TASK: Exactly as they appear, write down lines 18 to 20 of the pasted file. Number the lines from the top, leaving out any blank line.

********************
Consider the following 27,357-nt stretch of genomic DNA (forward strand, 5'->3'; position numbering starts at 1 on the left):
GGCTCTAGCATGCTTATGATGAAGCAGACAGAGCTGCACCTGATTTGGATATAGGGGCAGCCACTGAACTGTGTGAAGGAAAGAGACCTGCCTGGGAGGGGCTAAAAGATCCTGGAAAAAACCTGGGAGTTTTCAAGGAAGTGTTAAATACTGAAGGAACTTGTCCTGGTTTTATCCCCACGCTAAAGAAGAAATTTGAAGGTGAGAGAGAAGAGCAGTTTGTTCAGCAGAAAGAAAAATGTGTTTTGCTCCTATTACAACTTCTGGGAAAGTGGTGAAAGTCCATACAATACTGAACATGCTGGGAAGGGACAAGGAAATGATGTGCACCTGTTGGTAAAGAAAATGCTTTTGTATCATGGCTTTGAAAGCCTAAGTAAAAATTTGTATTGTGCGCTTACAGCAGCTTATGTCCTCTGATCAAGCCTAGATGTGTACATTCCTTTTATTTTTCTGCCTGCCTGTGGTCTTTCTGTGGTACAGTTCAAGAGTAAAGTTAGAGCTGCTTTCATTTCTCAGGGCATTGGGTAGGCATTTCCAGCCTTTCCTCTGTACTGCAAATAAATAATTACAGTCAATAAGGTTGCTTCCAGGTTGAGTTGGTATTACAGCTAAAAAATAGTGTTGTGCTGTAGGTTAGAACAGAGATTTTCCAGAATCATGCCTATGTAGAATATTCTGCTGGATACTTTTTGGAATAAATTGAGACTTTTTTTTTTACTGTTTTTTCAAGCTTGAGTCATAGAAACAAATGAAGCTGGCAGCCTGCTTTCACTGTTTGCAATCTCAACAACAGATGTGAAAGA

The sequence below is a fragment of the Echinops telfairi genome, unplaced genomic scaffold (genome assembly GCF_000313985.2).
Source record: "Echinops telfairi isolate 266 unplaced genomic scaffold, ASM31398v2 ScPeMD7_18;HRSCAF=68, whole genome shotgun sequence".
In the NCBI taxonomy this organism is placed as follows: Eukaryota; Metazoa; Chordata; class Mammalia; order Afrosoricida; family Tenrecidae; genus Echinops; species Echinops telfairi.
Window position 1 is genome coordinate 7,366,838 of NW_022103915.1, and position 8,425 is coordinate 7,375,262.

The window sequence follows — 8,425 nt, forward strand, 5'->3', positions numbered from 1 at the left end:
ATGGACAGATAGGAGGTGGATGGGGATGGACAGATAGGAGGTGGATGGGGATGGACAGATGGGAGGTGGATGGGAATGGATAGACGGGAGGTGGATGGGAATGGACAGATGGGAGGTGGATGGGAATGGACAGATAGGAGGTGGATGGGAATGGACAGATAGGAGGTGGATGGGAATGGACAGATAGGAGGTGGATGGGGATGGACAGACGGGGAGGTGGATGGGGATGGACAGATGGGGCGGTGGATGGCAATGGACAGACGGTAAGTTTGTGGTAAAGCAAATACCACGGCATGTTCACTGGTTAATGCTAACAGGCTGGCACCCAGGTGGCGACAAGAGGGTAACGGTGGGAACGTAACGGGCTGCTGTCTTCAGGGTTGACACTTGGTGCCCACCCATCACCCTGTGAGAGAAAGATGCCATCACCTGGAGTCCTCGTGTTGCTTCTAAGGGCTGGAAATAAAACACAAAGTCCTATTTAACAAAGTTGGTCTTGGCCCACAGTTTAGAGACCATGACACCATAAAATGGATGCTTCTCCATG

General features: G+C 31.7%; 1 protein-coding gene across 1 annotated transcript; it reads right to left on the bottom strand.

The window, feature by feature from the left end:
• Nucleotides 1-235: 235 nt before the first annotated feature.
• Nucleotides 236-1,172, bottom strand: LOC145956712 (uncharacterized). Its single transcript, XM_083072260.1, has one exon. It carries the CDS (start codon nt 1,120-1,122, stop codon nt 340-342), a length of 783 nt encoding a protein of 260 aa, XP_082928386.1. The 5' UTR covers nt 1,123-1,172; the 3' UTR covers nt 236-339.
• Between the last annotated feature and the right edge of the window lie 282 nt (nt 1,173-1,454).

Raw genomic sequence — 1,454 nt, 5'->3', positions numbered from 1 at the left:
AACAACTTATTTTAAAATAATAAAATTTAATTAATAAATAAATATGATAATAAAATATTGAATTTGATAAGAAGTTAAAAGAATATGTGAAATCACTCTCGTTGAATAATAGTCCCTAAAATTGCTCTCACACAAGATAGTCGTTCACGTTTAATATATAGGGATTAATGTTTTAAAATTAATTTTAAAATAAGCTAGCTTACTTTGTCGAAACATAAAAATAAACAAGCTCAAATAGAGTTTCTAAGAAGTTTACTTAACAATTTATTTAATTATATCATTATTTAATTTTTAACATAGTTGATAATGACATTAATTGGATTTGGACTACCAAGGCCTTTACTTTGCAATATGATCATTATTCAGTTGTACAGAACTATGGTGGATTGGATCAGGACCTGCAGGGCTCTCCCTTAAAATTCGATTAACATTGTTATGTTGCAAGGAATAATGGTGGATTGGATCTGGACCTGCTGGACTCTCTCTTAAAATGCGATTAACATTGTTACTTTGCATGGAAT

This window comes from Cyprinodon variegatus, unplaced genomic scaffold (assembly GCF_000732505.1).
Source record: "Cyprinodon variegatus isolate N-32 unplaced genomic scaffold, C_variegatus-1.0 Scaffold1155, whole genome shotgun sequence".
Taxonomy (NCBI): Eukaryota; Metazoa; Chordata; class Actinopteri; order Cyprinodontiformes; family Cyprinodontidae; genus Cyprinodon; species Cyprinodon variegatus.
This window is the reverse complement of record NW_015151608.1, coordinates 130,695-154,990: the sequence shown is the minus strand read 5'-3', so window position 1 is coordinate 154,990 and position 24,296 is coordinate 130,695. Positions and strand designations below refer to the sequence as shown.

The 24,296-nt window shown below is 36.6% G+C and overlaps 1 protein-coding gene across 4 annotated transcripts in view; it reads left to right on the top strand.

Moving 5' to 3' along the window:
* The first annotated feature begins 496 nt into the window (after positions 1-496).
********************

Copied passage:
Taxonomy (NCBI): Eukaryota; Metazoa; Chordata; class Actinopteri; order Cyprinodontiformes; family Cyprinodontidae; genus Cyprinodon; species Cyprinodon variegatus.
This window is the reverse complement of record NW_015151608.1, coordinates 130,695-154,990: the sequence shown is the minus strand read 5'-3', so window position 1 is coordinate 154,990 and position 24,296 is coordinate 130,695. Positions and strand designations below refer to the sequence as shown.

The 24,296-nt window shown below is 36.6% G+C and overlaps 1 protein-coding gene across 4 annotated transcripts in view; it reads left to right on the top strand.